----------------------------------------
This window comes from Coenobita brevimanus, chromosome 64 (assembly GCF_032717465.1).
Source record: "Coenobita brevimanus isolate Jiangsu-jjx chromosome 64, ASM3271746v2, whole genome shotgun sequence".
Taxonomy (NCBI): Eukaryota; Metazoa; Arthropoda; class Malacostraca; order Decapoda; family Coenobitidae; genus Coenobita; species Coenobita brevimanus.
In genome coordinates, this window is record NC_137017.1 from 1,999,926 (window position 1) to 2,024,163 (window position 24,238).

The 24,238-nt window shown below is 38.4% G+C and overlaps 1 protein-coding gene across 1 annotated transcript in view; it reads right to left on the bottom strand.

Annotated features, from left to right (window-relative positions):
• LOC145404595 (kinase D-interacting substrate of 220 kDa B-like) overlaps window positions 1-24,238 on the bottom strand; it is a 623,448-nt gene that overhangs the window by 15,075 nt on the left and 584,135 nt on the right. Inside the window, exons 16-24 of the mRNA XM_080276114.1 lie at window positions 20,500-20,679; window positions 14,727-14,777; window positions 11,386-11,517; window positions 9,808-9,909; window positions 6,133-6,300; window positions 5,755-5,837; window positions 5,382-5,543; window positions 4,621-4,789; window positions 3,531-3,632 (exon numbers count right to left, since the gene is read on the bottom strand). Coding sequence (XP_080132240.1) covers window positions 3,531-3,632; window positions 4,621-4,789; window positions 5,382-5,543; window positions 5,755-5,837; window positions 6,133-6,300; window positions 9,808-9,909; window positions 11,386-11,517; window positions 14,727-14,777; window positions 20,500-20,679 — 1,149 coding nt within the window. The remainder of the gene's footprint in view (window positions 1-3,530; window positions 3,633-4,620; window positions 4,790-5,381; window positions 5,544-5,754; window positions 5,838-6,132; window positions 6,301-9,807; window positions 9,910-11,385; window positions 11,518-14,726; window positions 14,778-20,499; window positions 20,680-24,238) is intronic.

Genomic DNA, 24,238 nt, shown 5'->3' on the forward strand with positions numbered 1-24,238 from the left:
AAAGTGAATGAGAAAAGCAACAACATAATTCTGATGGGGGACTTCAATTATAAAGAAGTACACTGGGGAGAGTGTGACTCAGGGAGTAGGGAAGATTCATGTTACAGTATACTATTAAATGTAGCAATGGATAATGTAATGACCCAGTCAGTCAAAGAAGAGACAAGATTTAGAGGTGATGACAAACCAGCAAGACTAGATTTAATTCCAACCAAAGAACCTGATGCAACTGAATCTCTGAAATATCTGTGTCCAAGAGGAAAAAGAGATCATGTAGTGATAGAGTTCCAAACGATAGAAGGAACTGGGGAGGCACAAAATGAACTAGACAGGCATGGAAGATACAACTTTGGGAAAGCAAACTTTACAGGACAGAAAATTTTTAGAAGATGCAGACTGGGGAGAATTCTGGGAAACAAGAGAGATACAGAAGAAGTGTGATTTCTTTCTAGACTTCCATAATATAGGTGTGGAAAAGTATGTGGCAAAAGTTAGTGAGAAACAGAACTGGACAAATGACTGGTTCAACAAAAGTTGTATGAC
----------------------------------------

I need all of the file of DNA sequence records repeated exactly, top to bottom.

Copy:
This window comes from Coenobita brevimanus, chromosome 64 (assembly GCF_032717465.1).
Source record: "Coenobita brevimanus isolate Jiangsu-jjx chromosome 64, ASM3271746v2, whole genome shotgun sequence".
Taxonomy (NCBI): Eukaryota; Metazoa; Arthropoda; class Malacostraca; order Decapoda; family Coenobitidae; genus Coenobita; species Coenobita brevimanus.
In genome coordinates, this window is record NC_137017.1 from 1,999,926 (window position 1) to 2,024,163 (window position 24,238).

The 24,238-nt window shown below is 38.4% G+C and overlaps 1 protein-coding gene across 1 annotated transcript in view; it reads right to left on the bottom strand.

Annotated features, from left to right (window-relative positions):
• LOC145404595 (kinase D-interacting substrate of 220 kDa B-like) overlaps window positions 1-24,238 on the bottom strand; it is a 623,448-nt gene that overhangs the window by 15,075 nt on the left and 584,135 nt on the right. Inside the window, exons 16-24 of the mRNA XM_080276114.1 lie at window positions 20,500-20,679; window positions 14,727-14,777; window positions 11,386-11,517; window positions 9,808-9,909; window positions 6,133-6,300; window positions 5,755-5,837; window positions 5,382-5,543; window positions 4,621-4,789; window positions 3,531-3,632 (exon numbers count right to left, since the gene is read on the bottom strand). Coding sequence (XP_080132240.1) covers window positions 3,531-3,632; window positions 4,621-4,789; window positions 5,382-5,543; window positions 5,755-5,837; window positions 6,133-6,300; window positions 9,808-9,909; window positions 11,386-11,517; window positions 14,727-14,777; window positions 20,500-20,679 — 1,149 coding nt within the window. The remainder of the gene's footprint in view (window positions 1-3,530; window positions 3,633-4,620; window positions 4,790-5,381; window positions 5,544-5,754; window positions 5,838-6,132; window positions 6,301-9,807; window positions 9,910-11,385; window positions 11,518-14,726; window positions 14,778-20,499; window positions 20,680-24,238) is intronic.

Genomic DNA, 24,238 nt, shown 5'->3' on the forward strand with positions numbered 1-24,238 from the left:
AAAGTGAATGAGAAAAGCAACAACATAATTCTGATGGGGGACTTCAATTATAAAGAAGTACACTGGGGAGAGTGTGACTCAGGGAGTAGGGAAGATTCATGTTACAGTATACTATTAAATGTAGCAATGGATAATGTAATGACCCAGTCAGTCAAAGAAGAGACAAGATTTAGAGGTGATGACAAACCAGCAAGACTAGATTTAATTCCAACCAAAGAACCTGATGCAACTGAATCTCTGAAATATCTGTGTCCAAGAGGAAAAAGAGATCATGTAGTGATAGAGTTCCAAACGATAGAAGGAACTGGGGAGGCACAAAATGAACTAGACAGGCATGGAAGATACAACTTTGGGAAAGCAAACTTTACAGGACAGAAAATTTTTAGAAGATGCAGACTGGGGAGAATTCTGGGAAACAAGAGAGATACAGAAGAAGTGTGATTTCTTTCTAGACTTCCATAATATAGGTGTGGAAAAGTATGTGGCAAAAGTTAGTGAGAAACAGAACTGGACAAATGACTGGTTCAACAAAAGTTGTATGAC